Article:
Food Law News - EU - 2004

Commission Press Release (IP/04/544), 26 April 2004

OFFICIAL CONTROLS / HYGIENE - Byrne welcomes completion of extensive review of food and feed controls and hygiene rules

The Agriculture Council today adopted key legislation on food and feed controls and hygiene rules, completing the extensive review of these sectors proposed by the European Commission. David Byrne, Commissioner for Health and Consumer Protection, welcomed the Council adoption of the Regulation on Food and Feed Controls and the Regulation on Feed Hygiene, in addition to the package of food hygiene legislation which was just recently finalised. All of these new laws will apply from 1 January 2006.

"These are some of the key initiatives that I promised to deliver on as Commissioner and I am very pleased indeed to see their completion", Commissioner Byrne said. " These laws will radically improve our food safety systems and involve important structural reforms. These rules significantly strengthen consumer protection in the EU."

Enhancing enforcement: Official Food and Feed Controls

Proposed by the Commission in February 2003 (see IP/03/182), the Regulation on Official Food and Feed Controls will streamline previously weak and scattered controls and reinforce the efficiency of control services performed by both Member States and the Commission. It clearly defines the Member States' responsibility to ensure that business operators apply EU legislation correctly and sets out the role of the Commission's Food and Veterinary Office (FVO) as "auditor" of the Member States' performance. Performance criteria are introduced for the Member State competent authorities and a harmonised EU-wide approach to the design and development of control systems is set out.

The Regulation will also provide a framework to support developing countries in meeting EU import requirements and enable the Commission to fund activities that enhance food and feed safety. It establishes a common regime for controls on food and feed imports, basing the nature and frequency of controls on risk. This means for example that import conditions can be more stringent for products with a higher risk profile, such as certain nuts that may contain aflatoxins.

The Council's vote today backed the text resulting from the first reading of the Parliament without amendments. For more information on what is contained in the Regulation, please refer to the Q&A published today.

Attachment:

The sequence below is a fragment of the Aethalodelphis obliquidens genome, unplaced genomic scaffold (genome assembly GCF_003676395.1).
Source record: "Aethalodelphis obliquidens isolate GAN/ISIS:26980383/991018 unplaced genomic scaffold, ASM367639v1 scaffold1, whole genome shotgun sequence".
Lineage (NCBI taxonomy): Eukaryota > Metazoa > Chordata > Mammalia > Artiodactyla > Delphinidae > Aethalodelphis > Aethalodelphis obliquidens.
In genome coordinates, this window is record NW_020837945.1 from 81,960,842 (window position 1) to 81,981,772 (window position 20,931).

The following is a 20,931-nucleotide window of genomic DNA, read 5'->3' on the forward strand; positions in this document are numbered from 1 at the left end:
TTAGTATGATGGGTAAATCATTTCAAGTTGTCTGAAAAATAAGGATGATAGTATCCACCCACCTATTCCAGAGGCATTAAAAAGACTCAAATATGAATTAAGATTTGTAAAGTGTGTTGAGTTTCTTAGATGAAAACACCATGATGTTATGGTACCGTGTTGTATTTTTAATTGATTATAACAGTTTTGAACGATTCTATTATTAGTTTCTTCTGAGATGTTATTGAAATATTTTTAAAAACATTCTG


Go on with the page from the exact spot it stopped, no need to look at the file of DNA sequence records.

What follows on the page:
Streamlining hygiene: A neat package

The hygiene package, one of the key elements of the recast of the EU's food safety legislation, is composed of five parts covering general hygiene, hygiene of foodstuffs of animal origin, official controls and animal health rules for products of animal origin intended for human consumption, and a Directive repealing the previously existing legislation. For example, rules are introduced on the inspection of both live animals and meat and on the level of supervision in cutting plants.

The hygiene package introduces the HACCP (Hazard Analysis Critical Control Points) principles in all sectors of the food business except for primary production on farms. For example, two critical control points in slaughterhouses that need to be managed according to the HACCP principles are the prevention of faecal contamination of carcasses and ensuring the correct temperature of carcasses during storage.

The hygiene package will merge, harmonise and simplify the EU hygiene legislation that was previously scattered over seventeen separate Directives and instead create a single, transparent hygiene policy. This policy will be applicable to all food operators and includes effective instruments to manage food safety and any future food crises throughout the food chain.

The hygiene rules allow for some flexibility for small businesses, traditional food production methods and for businesses in isolated areas. In addition, primary production for private use and the direct sale of small quantities of primary products are not covered by the hygiene rules. For example, apples or eggs sold directly at the farm gate or in local retail shops are exempted.

For more information on the hygiene package, see the Q&A issued today and the previous press releases: IP/00/791, IP/02/719, IP/02/948, IP/02/1127, IP/02/1766, IP/02/1890 and IP/03/1057.

The missing link: Feed hygiene

The Regulation on hygiene requirements for animal feed completes the "farm to fork" approach, providing rules on the production, transport, storage and handling of animal feed. Many food crises have their origin in contaminated feed, such as the dioxin crisis. Therefore the hygienic handling and production of feed is absolutely vital to ensure safe food. Also of particular importance is the liability of feed operators to pay for the costs, such as withdrawal from the market and destruction of feed, if something goes wrong with their feed as a result of infringements of the feed safety legislation.

Feed is either produced using soil resources (e.g. grass and cereals) or from by-products of the food industry (e.g. bakery waste). These materials often require complex industrial transformation to preserve the feed material or to produce compound feedingstuffs. The Regulation covers all types of feed and the entire range of feed business operators. However, there is some flexibility for small businesses and remote regions, for which Member States may put in place appropriate solutions based on the local situation, without compromising the objective of food safety. For example, pet food is excluded from the hygiene rules, as is the trade of small quantities of feed between farmers at the local level.

For details of what is in the Regulation, please consult MEMO/04/94 issued today and the previous press release: IP/03/567.

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